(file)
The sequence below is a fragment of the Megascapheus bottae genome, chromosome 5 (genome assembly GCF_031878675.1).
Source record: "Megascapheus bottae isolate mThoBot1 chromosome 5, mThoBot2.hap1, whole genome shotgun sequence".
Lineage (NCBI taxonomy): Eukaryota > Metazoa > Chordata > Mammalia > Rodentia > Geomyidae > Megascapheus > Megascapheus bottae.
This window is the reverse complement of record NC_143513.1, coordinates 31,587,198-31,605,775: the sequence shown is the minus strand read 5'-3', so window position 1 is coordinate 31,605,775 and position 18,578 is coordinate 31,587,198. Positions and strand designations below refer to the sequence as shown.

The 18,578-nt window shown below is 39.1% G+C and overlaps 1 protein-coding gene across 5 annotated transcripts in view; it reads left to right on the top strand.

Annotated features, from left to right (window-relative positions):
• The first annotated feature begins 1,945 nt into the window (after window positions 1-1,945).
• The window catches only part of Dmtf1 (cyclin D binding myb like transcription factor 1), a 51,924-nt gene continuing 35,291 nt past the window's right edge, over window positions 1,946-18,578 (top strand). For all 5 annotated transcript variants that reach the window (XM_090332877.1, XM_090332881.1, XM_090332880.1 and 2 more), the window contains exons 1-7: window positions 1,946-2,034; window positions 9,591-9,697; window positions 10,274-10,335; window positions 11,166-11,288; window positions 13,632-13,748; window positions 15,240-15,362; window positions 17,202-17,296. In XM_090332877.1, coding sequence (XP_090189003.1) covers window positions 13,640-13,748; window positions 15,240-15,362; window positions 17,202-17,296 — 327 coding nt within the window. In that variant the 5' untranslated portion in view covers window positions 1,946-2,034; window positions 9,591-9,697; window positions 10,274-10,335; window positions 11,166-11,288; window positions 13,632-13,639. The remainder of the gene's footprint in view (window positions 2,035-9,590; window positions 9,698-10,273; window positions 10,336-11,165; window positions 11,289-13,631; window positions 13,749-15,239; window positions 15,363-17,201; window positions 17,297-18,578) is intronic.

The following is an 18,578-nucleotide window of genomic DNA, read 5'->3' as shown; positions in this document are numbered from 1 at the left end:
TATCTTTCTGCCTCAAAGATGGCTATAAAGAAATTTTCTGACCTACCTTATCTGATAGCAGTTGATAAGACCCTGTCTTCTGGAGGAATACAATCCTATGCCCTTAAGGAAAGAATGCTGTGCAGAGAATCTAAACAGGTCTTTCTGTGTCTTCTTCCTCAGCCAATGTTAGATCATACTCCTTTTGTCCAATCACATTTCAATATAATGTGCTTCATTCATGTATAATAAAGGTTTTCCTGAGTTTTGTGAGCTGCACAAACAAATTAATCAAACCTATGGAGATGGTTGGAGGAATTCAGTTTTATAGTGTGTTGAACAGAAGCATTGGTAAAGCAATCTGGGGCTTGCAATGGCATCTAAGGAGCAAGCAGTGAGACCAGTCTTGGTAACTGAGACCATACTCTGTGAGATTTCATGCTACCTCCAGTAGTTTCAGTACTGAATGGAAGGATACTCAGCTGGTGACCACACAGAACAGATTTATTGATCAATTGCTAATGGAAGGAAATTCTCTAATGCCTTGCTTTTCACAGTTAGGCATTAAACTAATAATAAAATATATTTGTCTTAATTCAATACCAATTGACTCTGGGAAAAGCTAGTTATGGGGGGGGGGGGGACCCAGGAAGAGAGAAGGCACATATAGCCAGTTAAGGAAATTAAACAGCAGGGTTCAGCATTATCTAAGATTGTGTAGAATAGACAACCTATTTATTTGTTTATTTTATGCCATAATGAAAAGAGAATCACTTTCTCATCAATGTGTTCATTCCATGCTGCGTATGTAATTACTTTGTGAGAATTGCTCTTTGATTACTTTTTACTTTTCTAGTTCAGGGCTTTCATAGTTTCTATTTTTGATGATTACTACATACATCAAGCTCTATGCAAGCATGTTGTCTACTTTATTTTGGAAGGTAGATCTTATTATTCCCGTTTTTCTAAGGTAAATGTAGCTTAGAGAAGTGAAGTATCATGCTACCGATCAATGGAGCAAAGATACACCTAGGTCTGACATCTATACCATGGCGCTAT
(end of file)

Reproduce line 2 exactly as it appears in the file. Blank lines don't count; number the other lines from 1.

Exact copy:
Source record: "Megascapheus bottae isolate mThoBot1 chromosome 5, mThoBot2.hap1, whole genome shotgun sequence".